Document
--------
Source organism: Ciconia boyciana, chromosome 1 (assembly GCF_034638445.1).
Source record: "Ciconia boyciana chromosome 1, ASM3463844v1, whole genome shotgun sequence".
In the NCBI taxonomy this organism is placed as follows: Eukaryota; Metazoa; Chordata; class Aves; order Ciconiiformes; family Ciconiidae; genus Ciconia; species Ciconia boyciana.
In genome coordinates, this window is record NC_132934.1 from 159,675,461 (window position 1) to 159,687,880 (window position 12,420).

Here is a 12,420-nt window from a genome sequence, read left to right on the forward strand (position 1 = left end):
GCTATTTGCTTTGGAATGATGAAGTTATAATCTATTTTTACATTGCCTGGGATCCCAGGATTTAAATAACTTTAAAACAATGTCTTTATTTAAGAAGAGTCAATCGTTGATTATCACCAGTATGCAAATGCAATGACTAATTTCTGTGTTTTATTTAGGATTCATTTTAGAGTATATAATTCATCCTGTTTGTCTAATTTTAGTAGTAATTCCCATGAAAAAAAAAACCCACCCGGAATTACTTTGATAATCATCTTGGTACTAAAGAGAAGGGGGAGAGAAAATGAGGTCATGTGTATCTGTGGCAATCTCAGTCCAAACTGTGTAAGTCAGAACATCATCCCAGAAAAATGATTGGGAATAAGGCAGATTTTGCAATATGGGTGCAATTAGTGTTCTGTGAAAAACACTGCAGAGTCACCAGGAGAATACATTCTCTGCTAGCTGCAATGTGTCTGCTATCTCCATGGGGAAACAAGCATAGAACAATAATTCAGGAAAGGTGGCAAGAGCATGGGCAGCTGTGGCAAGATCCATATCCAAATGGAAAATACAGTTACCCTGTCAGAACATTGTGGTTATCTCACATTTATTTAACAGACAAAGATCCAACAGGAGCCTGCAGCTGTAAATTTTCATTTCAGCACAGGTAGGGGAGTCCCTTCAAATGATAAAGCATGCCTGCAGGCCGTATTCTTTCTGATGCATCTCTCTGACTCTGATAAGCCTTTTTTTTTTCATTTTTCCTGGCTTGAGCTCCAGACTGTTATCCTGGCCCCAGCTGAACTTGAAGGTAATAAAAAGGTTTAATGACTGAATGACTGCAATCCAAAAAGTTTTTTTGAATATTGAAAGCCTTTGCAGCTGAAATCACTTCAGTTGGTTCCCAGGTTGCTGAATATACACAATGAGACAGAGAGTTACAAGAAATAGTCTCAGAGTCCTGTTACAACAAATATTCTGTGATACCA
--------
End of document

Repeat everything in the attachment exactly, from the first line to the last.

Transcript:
Source organism: Ciconia boyciana, chromosome 1 (assembly GCF_034638445.1).
Source record: "Ciconia boyciana chromosome 1, ASM3463844v1, whole genome shotgun sequence".
In the NCBI taxonomy this organism is placed as follows: Eukaryota; Metazoa; Chordata; class Aves; order Ciconiiformes; family Ciconiidae; genus Ciconia; species Ciconia boyciana.
In genome coordinates, this window is record NC_132934.1 from 159,675,461 (window position 1) to 159,687,880 (window position 12,420).

Here is a 12,420-nt window from a genome sequence, read left to right on the forward strand (position 1 = left end):
GCTATTTGCTTTGGAATGATGAAGTTATAATCTATTTTTACATTGCCTGGGATCCCAGGATTTAAATAACTTTAAAACAATGTCTTTATTTAAGAAGAGTCAATCGTTGATTATCACCAGTATGCAAATGCAATGACTAATTTCTGTGTTTTATTTAGGATTCATTTTAGAGTATATAATTCATCCTGTTTGTCTAATTTTAGTAGTAATTCCCATGAAAAAAAAAACCCACCCGGAATTACTTTGATAATCATCTTGGTACTAAAGAGAAGGGGGAGAGAAAATGAGGTCATGTGTATCTGTGGCAATCTCAGTCCAAACTGTGTAAGTCAGAACATCATCCCAGAAAAATGATTGGGAATAAGGCAGATTTTGCAATATGGGTGCAATTAGTGTTCTGTGAAAAACACTGCAGAGTCACCAGGAGAATACATTCTCTGCTAGCTGCAATGTGTCTGCTATCTCCATGGGGAAACAAGCATAGAACAATAATTCAGGAAAGGTGGCAAGAGCATGGGCAGCTGTGGCAAGATCCATATCCAAATGGAAAATACAGTTACCCTGTCAGAACATTGTGGTTATCTCACATTTATTTAACAGACAAAGATCCAACAGGAGCCTGCAGCTGTAAATTTTCATTTCAGCACAGGTAGGGGAGTCCCTTCAAATGATAAAGCATGCCTGCAGGCCGTATTCTTTCTGATGCATCTCTCTGACTCTGATAAGCCTTTTTTTTTTCATTTTTCCTGGCTTGAGCTCCAGACTGTTATCCTGGCCCCAGCTGAACTTGAAGGTAATAAAAAGGTTTAATGACTGAATGACTGCAATCCAAAAAGTTTTTTTGAATATTGAAAGCCTTTGCAGCTGAAATCACTTCAGTTGGTTCCCAGGTTGCTGAATATACACAATGAGACAGAGAGTTACAAGAAATAGTCTCAGAGTCCTGTTACAACAAATATTCTGTGATACCA